Humans now inhabit planets throughout the universe via wormhole travel, and are not alone. They can also, theoretically, live forever. So needless to say, all sorts of intrigue and adventure ensue. Great fun. Highly recommend!
I really liked Pandora's Box, and had high hopes for Judas Unchained - even though I'm wary of sequels. The end of Pandora's box leaves you hanging and I couldn't help myself. I was not disappointed. Broad in scope, varied in character, suspenseful, philosphical, humorous, riveting - I seldon rave about modern science fiction. I must say that after 80+ hours of listening, it felt like it was time for this tale to wrap up - but that was OK. The ending was quite good and appropriate to the characters and story. And what characters they were - intriguing, surprising, funny, scary, and more. Even though some of the physics was a stretch, Hamilton has the knack of getting you to suspend doubt and - after a while - you start to see how inspired some of it actually is! E.g., just tonight I read about a Washington university prof testing contact lenses that could quite likely receive microwatts of energy from an iphone transmitter and give you an output display on your eyeballs ... and the other day I saw something about wiring your body with circuits under the skin, not unlike the tattoos in this tale. Also, the aliens were varied, highly believable some terrifying and some quite likable - espcially Tow-Chee (spelling?). Often you come out of a really tense scene on the edge of your seat and are led into something totally different where a character likeTow-Chee makes you laugh out loud! And, John Lee's narration is FANTASTIC. It boggles my mind to go through 80+ hours and still find myself in awe of his story-telling skills and voices. I haven't had this much sheer fund since Snow Crash! I think you'll really like these two volumes.
Peter Hamilton continues what has been a thoroughly engaging sci-fi novel. Plus he does what so few sci-fi writers can: actually wrap up the ends to thier stories. John Lee is perhaps my favorite narrator and so I've spent a couple months now looking forward to my daily commutes. Highly recommended to those who like thier sci-fi believable and intricate.
It's hard to discuss this book without mentioning it's companion, Pandora's Star which must be read first; therefore they will be discussed as a set. Hamilton is a true grandmaster of the craft of space opera. The breadth and depth of the two books is simply breathtaking. The sci-fi aspect is rock solid and well presented in that the science is not overwhelming. In addition, the evolution of humans is also logically developed and natural in light of advancing science. The alien cultures are also sufficiently different to make them interesting and compelling. While the plot is quite complex with multiple character viewpoints, the variety inherent in a universe as diverse as this one demands it. Hamilton is certainly a virtuoso when it comes to storytelling that makes the listening easygoing and never tedious.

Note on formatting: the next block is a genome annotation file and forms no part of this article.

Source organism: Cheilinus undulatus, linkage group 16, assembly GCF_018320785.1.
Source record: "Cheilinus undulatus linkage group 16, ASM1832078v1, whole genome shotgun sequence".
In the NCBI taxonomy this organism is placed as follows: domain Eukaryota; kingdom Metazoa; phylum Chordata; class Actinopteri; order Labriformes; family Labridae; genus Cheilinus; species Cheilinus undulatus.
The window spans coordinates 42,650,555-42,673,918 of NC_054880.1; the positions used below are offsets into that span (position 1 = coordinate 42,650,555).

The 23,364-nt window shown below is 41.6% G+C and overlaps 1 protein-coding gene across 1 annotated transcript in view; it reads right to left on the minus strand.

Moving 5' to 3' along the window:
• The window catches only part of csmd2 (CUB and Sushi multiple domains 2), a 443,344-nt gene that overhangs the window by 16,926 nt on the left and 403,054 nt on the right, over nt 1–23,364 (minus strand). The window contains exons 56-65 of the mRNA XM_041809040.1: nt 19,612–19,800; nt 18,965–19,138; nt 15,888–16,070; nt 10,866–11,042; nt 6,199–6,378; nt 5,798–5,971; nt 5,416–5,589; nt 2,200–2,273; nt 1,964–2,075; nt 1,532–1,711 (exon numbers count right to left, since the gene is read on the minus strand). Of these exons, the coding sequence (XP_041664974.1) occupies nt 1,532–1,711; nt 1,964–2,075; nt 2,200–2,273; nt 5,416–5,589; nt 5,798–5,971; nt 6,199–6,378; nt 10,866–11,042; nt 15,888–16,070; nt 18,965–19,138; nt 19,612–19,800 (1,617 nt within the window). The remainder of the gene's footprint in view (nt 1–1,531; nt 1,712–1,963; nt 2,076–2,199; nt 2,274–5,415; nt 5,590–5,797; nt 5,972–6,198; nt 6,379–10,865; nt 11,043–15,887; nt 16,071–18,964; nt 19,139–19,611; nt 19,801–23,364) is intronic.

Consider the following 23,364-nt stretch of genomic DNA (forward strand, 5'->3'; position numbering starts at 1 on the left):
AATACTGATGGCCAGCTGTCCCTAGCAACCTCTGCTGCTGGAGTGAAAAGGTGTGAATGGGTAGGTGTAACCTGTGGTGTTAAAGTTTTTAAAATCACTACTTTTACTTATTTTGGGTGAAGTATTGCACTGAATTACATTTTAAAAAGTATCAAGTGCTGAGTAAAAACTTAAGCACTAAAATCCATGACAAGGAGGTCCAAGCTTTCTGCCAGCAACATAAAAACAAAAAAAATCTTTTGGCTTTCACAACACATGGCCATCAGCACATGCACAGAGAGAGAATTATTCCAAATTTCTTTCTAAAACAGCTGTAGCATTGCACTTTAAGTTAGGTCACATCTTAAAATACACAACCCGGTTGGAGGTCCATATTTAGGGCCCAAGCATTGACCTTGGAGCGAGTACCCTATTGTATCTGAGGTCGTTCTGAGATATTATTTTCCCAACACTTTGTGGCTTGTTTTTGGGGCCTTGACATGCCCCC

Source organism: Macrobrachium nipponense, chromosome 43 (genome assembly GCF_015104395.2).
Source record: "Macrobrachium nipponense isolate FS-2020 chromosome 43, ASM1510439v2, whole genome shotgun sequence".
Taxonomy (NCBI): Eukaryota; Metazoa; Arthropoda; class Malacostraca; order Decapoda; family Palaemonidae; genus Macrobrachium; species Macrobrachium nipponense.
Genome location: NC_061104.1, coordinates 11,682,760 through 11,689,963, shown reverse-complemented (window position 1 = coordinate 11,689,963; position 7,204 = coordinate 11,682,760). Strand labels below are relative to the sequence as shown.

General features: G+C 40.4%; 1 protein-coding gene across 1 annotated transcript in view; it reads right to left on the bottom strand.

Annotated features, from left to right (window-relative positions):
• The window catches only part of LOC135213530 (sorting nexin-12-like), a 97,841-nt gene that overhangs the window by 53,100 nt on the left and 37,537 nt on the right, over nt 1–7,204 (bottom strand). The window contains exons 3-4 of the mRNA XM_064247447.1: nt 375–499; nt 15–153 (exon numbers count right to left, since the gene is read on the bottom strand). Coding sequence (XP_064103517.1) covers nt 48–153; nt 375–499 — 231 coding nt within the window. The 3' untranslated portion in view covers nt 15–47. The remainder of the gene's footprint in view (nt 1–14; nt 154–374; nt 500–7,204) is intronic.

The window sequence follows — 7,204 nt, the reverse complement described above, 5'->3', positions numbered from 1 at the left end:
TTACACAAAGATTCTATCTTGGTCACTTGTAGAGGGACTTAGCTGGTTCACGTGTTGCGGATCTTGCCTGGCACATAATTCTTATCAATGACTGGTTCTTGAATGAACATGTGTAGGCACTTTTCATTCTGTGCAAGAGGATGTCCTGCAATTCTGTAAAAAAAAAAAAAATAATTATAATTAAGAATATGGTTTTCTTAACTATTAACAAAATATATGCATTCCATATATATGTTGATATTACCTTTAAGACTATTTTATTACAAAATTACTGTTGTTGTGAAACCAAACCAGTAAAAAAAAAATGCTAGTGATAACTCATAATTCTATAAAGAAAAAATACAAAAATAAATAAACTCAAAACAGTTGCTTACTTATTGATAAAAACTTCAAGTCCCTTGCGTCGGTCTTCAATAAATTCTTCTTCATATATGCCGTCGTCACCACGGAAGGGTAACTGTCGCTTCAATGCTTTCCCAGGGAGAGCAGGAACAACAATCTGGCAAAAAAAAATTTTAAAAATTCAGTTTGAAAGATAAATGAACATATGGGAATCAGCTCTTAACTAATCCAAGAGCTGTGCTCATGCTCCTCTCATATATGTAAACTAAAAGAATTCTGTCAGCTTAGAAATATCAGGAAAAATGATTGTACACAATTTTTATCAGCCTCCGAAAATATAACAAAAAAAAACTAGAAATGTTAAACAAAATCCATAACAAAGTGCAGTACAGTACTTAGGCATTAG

This series, in my opinion, is unmatched. Every book I've listened to since seems pathetic in comparison. The character and world creation is so realistic and tangible. I would literally keeping driving around the block or run an extra mile or two to keep listening. The only downside to this series is that there is an end!
Thank goodness Mr. Hamilton is writing another trilogy using the same reality he created for this series, though set further into the future.
The reader takes some getting used to, but after a while, I really appreciated his style and care he took with the way he played each character, as well as his consistency in the style of narration.
This series is highly recommended.
This is the sequel to "Pandora's Star". I read these books when they first came out and enjoyed them. Hamilton is an extraordinarily descriptive writer, and the difference between reading words on the page and hearing them inside your head is striking. One can see, in one's minds eye, the mis-en-scene and the action in a way only listening can achieve.
The story spans a great part of our galaxy, and introduces a number of alien species, including one implacable enemy, that come alive as characters in the story. The protagonists--and there are several--are not supermen (or super beings) but have their faults and foibles.
Of course, this being science fiction, there are some advances in technology (especially in biotechnology) that are central to the plot. And while these are, typically, a good deal beyond being likely anytime in the near future, they are extrapolations of present-day technologies that ring true to the imagination.
Finally, the reading is superb.